Cited by 31 | Viewed by 9719
Abstract
In this study, we examine the extent to which the implementation of environmental, social, and governance (ESG) disclosures influence the firm value and financial performance of airlines. The panel data analysis is applied to the set of collected data from the Thomson Reuters [...] Read more.
In this study, we examine the extent to which the implementation of environmental, social, and governance (ESG) disclosures influence the firm value and financial performance of airlines. The panel data analysis is applied to the set of collected data from the Thomson Reuters Eikon database for the sample of 27 airlines worldwide from 2013 to 2019. Findings of this study support the positive relationship between the environmental pillar score (Env) and governance pillar score (Gov), with market-to-book ratio and Tobin’s Q as proxies for firm value and financial performance, respectively. This finding implies that an increase in both pillars leads to higher market value and financial efficiency for investigated airlines. Therefore, an airline’s effort to improve Env and Gov dimensions will lead to higher market value and return on invested funds. In contrast, the social pillar disclosure in both models is found to have a significant negative association with the dependent variables, showing that airlines’ social activities result in lower value as well as level of performance. Full article
24 pages, 859 KiB  
Article
Nuclear Hazard and Asset Prices: Implications of Nuclear Disasters in the Cross-Sectional Behavior of Stock Returns
by Ana Belén Alonso-Conde and Javier Rojo-Suárez
Sustainability 2020, 12(22), 9721; https://doi.org/10.3390/su12229721 - 21 Nov 2020
Cited by 3 | Viewed by 1742
Abstract
Using stock return data for the Japanese equity market, for the period from July 1983 to June 2018, we analyze the effect of major nuclear disasters worldwide on Japanese discount rates. For that purpose, we compare the performance of the capital asset pricing [...] Read more.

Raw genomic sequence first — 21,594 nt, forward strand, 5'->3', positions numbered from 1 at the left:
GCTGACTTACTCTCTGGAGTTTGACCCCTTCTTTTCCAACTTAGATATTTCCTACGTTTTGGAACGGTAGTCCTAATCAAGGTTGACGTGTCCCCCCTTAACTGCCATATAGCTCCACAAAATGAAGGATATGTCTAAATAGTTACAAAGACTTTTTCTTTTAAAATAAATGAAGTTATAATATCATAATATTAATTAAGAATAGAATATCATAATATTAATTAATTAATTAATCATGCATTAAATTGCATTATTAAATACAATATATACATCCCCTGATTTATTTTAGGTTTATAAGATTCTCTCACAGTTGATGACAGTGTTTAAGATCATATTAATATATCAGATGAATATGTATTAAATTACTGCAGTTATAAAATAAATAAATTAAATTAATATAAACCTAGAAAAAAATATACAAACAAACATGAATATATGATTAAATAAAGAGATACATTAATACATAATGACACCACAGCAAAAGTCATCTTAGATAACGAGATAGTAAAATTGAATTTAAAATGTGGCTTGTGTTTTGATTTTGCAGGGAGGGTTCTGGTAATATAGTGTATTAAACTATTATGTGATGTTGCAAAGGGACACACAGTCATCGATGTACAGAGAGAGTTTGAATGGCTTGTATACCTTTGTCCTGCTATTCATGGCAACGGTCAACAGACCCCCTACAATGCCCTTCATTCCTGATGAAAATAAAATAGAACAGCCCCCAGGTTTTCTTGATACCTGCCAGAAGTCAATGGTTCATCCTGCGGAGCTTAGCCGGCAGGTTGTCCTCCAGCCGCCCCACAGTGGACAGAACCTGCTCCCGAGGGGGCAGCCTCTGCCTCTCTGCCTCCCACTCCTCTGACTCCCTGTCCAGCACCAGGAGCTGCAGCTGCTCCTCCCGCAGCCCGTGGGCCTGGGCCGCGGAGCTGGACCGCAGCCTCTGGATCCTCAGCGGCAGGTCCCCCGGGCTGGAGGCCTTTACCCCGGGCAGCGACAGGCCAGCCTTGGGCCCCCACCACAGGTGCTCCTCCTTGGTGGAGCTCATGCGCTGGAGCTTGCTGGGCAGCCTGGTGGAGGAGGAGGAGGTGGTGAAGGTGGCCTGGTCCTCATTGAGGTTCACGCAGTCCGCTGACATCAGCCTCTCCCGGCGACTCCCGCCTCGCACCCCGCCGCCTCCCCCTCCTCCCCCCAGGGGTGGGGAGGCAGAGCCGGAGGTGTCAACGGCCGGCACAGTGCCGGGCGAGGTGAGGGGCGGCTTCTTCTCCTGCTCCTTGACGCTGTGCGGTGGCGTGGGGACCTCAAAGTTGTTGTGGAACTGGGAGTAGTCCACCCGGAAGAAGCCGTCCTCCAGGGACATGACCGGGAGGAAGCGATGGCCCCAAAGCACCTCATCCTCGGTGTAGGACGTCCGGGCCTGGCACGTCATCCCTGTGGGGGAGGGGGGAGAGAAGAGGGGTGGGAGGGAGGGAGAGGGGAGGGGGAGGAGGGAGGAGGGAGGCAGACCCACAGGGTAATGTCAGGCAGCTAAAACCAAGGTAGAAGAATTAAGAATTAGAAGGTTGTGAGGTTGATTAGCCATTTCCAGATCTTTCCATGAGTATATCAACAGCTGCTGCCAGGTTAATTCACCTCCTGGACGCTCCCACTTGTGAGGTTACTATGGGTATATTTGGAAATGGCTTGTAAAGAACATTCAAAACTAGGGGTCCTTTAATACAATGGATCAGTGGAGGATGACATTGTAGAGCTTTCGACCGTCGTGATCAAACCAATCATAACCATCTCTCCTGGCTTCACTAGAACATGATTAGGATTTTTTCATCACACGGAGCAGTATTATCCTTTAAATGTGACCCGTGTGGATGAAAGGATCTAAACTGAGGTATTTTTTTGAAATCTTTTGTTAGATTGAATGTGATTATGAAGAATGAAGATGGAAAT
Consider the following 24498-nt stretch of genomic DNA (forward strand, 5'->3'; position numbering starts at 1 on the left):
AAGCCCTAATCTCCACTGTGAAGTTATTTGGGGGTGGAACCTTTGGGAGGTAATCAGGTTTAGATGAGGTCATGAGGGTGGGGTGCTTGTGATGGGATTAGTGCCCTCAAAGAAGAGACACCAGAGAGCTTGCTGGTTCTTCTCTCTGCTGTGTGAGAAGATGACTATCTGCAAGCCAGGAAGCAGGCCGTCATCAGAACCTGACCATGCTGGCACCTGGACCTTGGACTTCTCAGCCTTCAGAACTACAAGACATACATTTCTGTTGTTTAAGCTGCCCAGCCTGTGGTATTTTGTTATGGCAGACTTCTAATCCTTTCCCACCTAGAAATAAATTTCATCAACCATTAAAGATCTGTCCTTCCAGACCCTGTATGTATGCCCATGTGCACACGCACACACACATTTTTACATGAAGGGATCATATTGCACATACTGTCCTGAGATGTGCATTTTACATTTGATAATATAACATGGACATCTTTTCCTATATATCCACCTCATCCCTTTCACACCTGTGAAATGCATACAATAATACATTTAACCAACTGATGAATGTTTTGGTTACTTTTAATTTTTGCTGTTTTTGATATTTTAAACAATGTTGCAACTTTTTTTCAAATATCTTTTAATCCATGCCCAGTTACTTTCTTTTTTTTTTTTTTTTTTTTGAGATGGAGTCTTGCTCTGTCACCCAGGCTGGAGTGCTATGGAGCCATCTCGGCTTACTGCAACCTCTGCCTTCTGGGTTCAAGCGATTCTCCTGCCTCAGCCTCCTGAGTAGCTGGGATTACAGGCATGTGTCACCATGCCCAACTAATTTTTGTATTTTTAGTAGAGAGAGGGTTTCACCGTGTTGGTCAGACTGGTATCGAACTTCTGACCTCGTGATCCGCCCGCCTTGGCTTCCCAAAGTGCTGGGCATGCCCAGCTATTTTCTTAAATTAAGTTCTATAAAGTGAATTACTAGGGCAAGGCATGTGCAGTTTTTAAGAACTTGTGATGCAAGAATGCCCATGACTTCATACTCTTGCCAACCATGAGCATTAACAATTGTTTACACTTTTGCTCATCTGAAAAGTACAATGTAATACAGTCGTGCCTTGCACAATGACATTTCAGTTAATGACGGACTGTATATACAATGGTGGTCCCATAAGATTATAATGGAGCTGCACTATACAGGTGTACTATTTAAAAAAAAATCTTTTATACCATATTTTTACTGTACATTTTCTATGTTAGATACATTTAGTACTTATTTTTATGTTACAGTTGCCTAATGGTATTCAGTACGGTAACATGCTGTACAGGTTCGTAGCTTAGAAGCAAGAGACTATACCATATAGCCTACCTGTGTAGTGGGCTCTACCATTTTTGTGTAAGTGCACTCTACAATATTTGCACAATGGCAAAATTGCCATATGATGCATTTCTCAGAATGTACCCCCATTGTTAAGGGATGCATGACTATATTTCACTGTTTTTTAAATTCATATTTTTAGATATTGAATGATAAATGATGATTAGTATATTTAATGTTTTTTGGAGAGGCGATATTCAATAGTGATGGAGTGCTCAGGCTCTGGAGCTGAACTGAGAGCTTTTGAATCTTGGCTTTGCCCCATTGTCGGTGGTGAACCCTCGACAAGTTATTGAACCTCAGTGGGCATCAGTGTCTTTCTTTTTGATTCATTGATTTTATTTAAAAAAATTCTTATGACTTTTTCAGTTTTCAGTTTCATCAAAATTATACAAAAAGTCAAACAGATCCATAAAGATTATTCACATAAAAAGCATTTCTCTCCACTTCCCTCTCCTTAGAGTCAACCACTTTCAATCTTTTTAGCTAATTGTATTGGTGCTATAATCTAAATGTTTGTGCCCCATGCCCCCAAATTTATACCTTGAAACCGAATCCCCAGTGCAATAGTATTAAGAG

Using stock return data for the Japanese equity market, for the period from July 1983 to June 2018, we analyze the effect of major nuclear disasters worldwide on Japanese discount rates. For that purpose, we compare the performance of the capital asset pricing model (CAPM) conditional on the event of nuclear disasters with that of the classic CAPM and the Fama–French three- and five-factor models. In order to control for nuclear disasters, we use an instrument that allows us to parameterize the linear stochastic discount factor of the conditional CAPM and transform the classic CAPM into a three-factor model. In this regard, the use of nuclear disasters as an explanatory variable for the cross-sectional behavior of stock returns is a novel contribution of this research. Our results suggest that nuclear disasters account for a large fraction of the variation of stock returns, allowing the CAPM to perform similarly to the Fama–French three- and five-factor models. Furthermore, our results show that, in general, nuclear disasters are positively related to the expected returns of a large number of assets under study. Our results have important implications for the task of estimating the cost of equity and constitute a step forward in understanding the relationship between equity risk premiums and nuclear disasters. Full article